President Joseph R. Biden
The White House
1600 Pennsylvania Avenue, NW
Washington, D.C. 20500
October 27, 2022
Dear Mr. President,
We write to you as a bipartisan group of foreign policy experts concerning your reported travel next month to Egypt for the UN Climate Change Conference (COP27), in what would be the first U.S. presidential visit to the country since 2009. We ask you to make Egypt’s horrific human rights record a focus of your trip. Specifically, we request that you meet with independent Egyptian human rights defenders during your visit. We also urge you to raise with President Abdel Fattah al-Sisi immediate steps to improve rights in the country and to press for freedom of expression for civil society before, during, and after COP27.
Egypt’s U.S.-supported government routinely commits egregious human rights abuses, including denial of fundamental freedoms, arbitrary detention, enforced disappearance, torture, and sexual assault. Although President al-Sisi’s government has released a few of Egypt’s thousands of political detainees in recent months (partly as a result of U.S. pressure), a greater number have been arrested during the same period, illustrating the revolving-door nature of Egypt’s draconian penal system. The regime’s brutality and corrupt, unaccountable governance not only are morally reprehensible, but are sowing widespread anti-government sentiment—increasing the prospect of instability in the Middle East’s most populous nation.
After Egypt was named as COP27 host last year, moreover, we and others warned that its authoritarian regime would not allow for independent civil society input on solutions to the climate crisis. Regrettably, this fear has been borne out: Authorities have silenced local environmental activists, hindered Egyptian and international civil society attendance, and possibly planned to conduct surveillance on participants and impede the large protests that have been a hallmark of previous climate summits. We therefore urge your administration to press the Egyptian government to guarantee meaningful civic participation at COP27, including by allowing peaceful dissent, ensuring access for Egyptian as well as international civil society and media representatives, and forswearing any negative consequences for Egyptian participants after the summit. With the repressive United Arab Emirates slated to host the next COP, it is doubly crucial that the United States help to set the right civic space precedent at COP27.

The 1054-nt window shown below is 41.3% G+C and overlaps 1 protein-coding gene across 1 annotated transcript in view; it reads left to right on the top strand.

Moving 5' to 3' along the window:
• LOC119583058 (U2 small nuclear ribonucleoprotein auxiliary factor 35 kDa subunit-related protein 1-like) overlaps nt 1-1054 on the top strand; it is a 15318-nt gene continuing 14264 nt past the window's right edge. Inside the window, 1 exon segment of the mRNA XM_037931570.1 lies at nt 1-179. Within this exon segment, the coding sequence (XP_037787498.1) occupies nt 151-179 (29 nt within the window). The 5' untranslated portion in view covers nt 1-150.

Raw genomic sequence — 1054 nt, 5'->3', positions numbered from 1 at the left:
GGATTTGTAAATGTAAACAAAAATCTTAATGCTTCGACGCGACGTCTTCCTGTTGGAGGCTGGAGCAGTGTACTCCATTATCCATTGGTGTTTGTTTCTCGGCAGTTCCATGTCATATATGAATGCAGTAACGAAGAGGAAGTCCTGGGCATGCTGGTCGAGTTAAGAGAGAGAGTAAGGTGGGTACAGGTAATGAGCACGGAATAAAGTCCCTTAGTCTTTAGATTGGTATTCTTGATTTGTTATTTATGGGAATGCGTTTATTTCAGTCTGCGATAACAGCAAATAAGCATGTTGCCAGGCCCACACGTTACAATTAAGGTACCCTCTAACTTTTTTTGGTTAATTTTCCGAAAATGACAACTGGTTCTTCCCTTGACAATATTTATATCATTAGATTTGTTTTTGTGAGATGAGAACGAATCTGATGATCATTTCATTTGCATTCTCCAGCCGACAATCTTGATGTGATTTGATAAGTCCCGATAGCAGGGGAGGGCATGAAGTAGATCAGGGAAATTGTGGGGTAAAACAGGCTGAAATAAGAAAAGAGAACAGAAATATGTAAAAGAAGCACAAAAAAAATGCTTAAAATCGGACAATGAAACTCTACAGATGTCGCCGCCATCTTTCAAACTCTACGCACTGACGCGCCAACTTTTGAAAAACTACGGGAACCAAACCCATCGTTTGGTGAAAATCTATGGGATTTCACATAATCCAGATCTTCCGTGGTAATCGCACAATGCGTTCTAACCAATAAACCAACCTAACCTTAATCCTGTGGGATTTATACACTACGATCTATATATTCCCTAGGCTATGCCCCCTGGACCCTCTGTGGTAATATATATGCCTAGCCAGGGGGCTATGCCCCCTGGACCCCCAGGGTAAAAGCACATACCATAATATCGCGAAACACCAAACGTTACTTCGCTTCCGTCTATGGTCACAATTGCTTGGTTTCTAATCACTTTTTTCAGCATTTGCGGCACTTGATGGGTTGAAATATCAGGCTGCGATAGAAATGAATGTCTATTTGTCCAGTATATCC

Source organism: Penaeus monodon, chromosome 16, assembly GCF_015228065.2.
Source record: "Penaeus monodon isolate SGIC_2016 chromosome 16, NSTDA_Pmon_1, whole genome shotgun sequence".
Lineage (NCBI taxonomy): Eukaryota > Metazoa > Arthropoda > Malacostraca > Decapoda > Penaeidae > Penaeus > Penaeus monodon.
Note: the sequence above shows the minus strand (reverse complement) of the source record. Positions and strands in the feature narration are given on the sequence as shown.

There are several immediate human rights steps you should ask President al-Sisi to take if you meet with him. First, while we commend your administration’s recent decision to withhold $130 million in military aid due to Egypt’s failure to meet congressionally mandated rights conditions, stronger U.S. engagement is needed given the scale of Egypt’s human rights crisis. To this end, you should call on President al-Sisi to do the following, as outlined by Egyptian and international human rights organizations:
- Release political prisoners, including those whose lives are at risk such as Alaa Abdel Fattah, Abdel Moneim Aboul-Fotouh, Salah Soltan, and Ahmed Douma, and lift the travel bans and asset freezes against activists;
- Cease the harassment and prosecution of journalists and civil society organizations, including by closing the decade-old Case 173; and
- End the unlawful blocking of news sites and other websites.
In addition, we ask you to emphasize that Egypt must not backslide on human rights after COP27, such as by arresting activists or punishing those who have criticized Egypt’s rights record or environmental policies. With President al-Sisi already invited to visit Washington, D.C., for December’s U.S.-Africa Leaders Summit, discussing U.S. human rights concerns with him during COP27 will clearly communicate expectations for improvements prior to your third meeting with him this year.
Finally, we call upon you to meet with independent Egyptian human rights defenders during your time in Egypt. This would powerfully demonstrate your administration’s pledge to center human rights in U.S. foreign policy. Holding public meetings with leaders of repressive regimes in the region without also reaching out to genuine civil society actors undercuts that policy.
Making progress on the climate crisis at COP27, defending human rights and democratic values, and achieving a stable and peaceful Egypt—all national security interests of your administration—are impossible unless Egypt’s government opens up civic space and improves its human rights practices. We urge you to use your visit to help make these goals a reality.
The Working Group on Egypt*
Amy Hawthorne (chair)
Project on Middle East Democracy
Nicole Bibbins Sedaca
Carnegie Endowment for International Peace
Carnegie Endowment for International Peace
Reuel Marc Gerecht
Foundation for Defense of Democracies
Cairo Institute for Human Rights Studies
Former staff member, House Committee on Foreign Affairs
New York University
National Endowment for Democracy
Human Rights Watch
* The Working Group on Egypt is a bipartisan group of foreign affairs experts formed in 2010 to advocate for principled and effective U.S. policies toward Egypt. Members participate in the Working Group in their individual capacity; institutional affiliations are provided for the purpose of identification only.
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